ResearchPad - diagnostic-radiology https://www.researchpad.co Default RSS Feed en-us © 2020 Newgen KnowledgeWorks <![CDATA[Ultrasound prediction of Zika virus-associated congenital injury using the profile of fetal growth]]> https://www.researchpad.co/article/elastic_article_13878 Zika virus (ZIKV) is a mosquito-transmitted flavivirus, recently linked to microcephaly and central nervous system anomalies following infection in pregnancy. Striking findings of disproportionate growth with a smaller than expected head relative to body length have been observed more commonly among fetuses with exposure to ZIKV in utero compared to pregnancies without ZIKV infection regardless of other signs of congenital infection including microcephaly. This study’s objective was to determine the diagnostic accuracy of femur-sparing profile of intrauterine growth restriction for the identification of ZIKV-associated congenital injuries on postnatal testing. A retrospective cohort study of pregnant women with possible or confirmed ZIKV infection between January 1, 2016 and December 31, 2017 were included. Subjects were excluded if no prenatal ultrasound was available. A femur-sparing profile of growth restriction determined using INTERGROWTH-21st sonographic standard for head circumference to femur length (HC: FL). Congenital injuries were determined postnatally by imaging, comprehensive eye exam and standard newborn hearing screen. A total of 111 pregnant women diagnosed with ZIKV infection underwent fetal ultrasound and 95 neonates had complete postnatal evaluation. Prenatal microcephaly was detected in 5% of fetuses (6/111). Postnatal testing detected ZIKV-associated congenital injuries in 25% of neonates (24/95). A HC: FL Z-score ≤ -1.3 had a 52% specificity (95% CI 41–63%), 82% negative predictive value (NPV, 95% CI 73–88%) for the detection of ZIKV-associated congenital injuries in the neonatal period. A more stringent threshold with a Z-score ≤ -2 was associated with a 90% specificity (95% CI 81–95%), 81% NPV (95% CI 77–85%). Excluding cases of fetal microcephaly, HC: FL (Z-score ≤ -2) demonstrated a similar specificity (89%, 95% CI 81–95%) with superior NPV (87%, 95% CI 84–90%). The sonographic recognition of a normally proportioned fetus may be useful prenatally to exclude a wider spectrum of ZIKV-associated congenital injuries detected postnatally.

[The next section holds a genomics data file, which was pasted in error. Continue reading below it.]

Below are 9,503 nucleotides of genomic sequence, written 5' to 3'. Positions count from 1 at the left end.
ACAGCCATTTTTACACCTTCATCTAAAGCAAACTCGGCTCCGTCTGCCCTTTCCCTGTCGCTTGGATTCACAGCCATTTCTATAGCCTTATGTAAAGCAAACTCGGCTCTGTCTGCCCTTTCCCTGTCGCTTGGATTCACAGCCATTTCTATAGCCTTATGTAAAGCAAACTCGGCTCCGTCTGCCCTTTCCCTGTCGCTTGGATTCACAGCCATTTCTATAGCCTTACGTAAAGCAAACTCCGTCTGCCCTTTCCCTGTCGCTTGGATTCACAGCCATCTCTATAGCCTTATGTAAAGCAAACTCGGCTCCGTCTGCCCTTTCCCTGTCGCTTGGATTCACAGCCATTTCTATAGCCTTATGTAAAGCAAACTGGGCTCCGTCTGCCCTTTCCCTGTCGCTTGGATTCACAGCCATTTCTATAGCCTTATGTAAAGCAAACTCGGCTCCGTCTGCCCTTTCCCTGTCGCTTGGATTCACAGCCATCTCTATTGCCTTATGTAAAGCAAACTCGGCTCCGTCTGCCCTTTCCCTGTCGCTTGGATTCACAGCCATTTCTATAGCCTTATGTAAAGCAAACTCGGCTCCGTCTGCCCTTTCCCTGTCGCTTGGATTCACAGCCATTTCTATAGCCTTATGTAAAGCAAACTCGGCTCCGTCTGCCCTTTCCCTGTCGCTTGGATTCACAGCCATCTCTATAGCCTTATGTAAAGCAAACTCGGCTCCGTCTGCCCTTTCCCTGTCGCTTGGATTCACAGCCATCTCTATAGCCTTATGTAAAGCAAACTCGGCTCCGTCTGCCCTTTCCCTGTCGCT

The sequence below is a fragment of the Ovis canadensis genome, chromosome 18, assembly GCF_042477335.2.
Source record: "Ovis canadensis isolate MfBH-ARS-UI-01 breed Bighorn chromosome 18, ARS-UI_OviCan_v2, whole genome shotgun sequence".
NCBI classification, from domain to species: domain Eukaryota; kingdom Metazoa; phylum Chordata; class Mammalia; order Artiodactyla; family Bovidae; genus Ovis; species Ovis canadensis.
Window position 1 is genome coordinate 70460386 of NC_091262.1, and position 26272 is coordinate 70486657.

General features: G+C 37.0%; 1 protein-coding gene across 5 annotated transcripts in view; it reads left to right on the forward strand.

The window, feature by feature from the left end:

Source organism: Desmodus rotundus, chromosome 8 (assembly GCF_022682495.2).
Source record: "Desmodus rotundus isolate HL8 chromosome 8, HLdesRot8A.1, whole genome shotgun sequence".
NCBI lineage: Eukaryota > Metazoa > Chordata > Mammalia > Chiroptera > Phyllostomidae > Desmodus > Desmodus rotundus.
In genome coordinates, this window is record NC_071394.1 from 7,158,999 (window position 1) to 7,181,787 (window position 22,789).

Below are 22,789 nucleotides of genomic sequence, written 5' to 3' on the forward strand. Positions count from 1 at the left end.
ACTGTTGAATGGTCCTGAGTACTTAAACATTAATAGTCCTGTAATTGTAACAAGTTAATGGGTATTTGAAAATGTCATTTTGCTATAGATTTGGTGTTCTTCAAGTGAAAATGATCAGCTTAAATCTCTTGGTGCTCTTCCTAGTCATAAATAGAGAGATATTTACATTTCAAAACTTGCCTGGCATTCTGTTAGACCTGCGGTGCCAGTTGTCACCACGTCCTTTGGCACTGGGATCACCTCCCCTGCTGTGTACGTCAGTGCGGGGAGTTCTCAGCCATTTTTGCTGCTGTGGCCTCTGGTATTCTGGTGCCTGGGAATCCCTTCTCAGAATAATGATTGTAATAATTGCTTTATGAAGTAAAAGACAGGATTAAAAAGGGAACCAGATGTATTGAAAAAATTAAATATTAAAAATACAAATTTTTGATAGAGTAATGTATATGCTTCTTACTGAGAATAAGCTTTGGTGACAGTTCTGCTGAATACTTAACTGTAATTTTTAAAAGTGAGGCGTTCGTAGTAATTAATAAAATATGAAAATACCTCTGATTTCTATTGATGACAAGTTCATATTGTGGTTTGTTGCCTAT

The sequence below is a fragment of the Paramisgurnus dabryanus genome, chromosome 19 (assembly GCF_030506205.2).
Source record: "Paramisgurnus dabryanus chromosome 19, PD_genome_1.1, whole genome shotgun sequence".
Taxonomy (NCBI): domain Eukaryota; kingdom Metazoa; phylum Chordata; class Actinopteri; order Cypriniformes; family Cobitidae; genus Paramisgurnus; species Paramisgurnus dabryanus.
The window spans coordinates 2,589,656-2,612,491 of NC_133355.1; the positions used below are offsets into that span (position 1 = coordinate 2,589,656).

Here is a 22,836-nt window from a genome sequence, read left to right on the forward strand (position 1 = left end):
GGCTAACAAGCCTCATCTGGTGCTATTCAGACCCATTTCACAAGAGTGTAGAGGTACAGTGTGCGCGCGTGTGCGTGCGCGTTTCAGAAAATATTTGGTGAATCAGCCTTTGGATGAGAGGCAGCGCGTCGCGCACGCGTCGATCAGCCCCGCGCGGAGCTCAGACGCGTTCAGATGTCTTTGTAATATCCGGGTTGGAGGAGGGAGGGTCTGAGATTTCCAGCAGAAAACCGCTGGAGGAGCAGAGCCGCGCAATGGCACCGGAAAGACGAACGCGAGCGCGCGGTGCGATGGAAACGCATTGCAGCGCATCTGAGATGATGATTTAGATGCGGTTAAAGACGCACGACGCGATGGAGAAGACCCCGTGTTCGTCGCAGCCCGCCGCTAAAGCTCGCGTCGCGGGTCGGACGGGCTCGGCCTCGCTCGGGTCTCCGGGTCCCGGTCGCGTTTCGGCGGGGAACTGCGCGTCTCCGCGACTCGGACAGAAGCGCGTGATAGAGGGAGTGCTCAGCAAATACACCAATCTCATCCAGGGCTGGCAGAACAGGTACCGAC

]]>
<![CDATA[Retrospectively ECG-gated helical vs. non-ECG-synchronized high-pitch CTA of the aortic root for TAVI planning]]> https://www.researchpad.co/article/elastic_article_13825 Multidetector computed tomography (MDCT) plays a key role in patient assessment prior to transcatheter aortic valve implantation (TAVI). However, to date no consensus has been established on what is the optimal pre-procedural imaging protocol. Variability in pre-TAVI acquisition protocols may lead to discrepancies in aortic annulus measurements and may potentially influence prosthesis size selection.PurposeThe current study evaluates the magnitude of differences in aortic annulus measurements using max-systolic, end-diastolic, and non-ECG-synchronized imaging, as well as the impact of method on prosthesis size selection.Material and methodsFifty consecutive TAVI-candidates, who underwent retrospectively-ECG-gated CT angiography (CTA) of the aortic root, directly followed by non-ECG-synchronized high-pitch CT of the entire aorta, were retrospectively included. Aortic root dimensions were assessed at each 10% increment of the R-R interval (0–100%) and on the non-ECG-synchronized scan. Dimensional changes within the cardiac cycle were evaluated using a 1-way repeated ANOVA. Agreement in measurements between max-systole, end-diastole and non-ECG-synchronized scans was assessed with Bland-Altman analysis.ResultsMaximal dimensions of the aortic root structures and minimum annulus-coronary ostia distances were measured during systole. Max-systolic measurements were significantly and substantially larger than end-diastolic (p<0.001) and non-ECG-synchronized measurements (p<0.001). Due to these discrepancies, the three methods resulted in the same prosthesis size selection in only 48–62% of patients.ConclusionsThe systematic differences between max-systolic, end-diastolic and non-ECG-synchronized measurements for relevant aortic annular dimensions are both statistically significant and clinically relevant. Imaging strategy impacts prosthesis size selection in nearly half the TAVI-candidates. End-diastolic and non-ECG-synchronized imaging does not provide optimal information for prosthesis size selection. Systolic image acquisition is necessary for assessment of maximal annular dimensions and minimum annulus-coronary ostia distances. ]]> <![CDATA[Functional magnetic resonance imaging of the trail-making test in older adults]]> https://www.researchpad.co/article/elastic_article_13819 The trail-making test (TMT) is a popular neuropsychological test, which is used extensively to measure cognitive impairment associated with neurodegenerative disorders in older adults. Behavioural performance on the TMT has been investigated in older populations, but there is limited research on task-related brain activity in older adults. The current study administered a naturalistic version of the TMT to a healthy older-aged population in an MRI environment using a novel, MRI-compatible tablet. Functional MRI was conducted during task completion, allowing characterization of the brain activity associated with the TMT. Performance on the TMT was evaluated using number of errors and seconds per completion of each link. Results are reported for 36 cognitively healthy older adults between the ages of 52 and 85. Task-related activation was observed in extensive regions of the bilateral frontal, parietal, temporal and occipital lobes as well as key motor areas. Increased age was associated with reduced brain activity and worse task performance. Specifically, older age was correlated with decreased task-related activity in the bilateral occipital, temporal and parietal lobes. These results suggest that healthy older aging significantly affects brain function during the TMT, which consequently may result in performance decrements. The current study reveals the brain activation patterns underlying TMT performance in a healthy older aging population, which functions as an important, clinically-relevant control to compare to pathological aging in future investigations.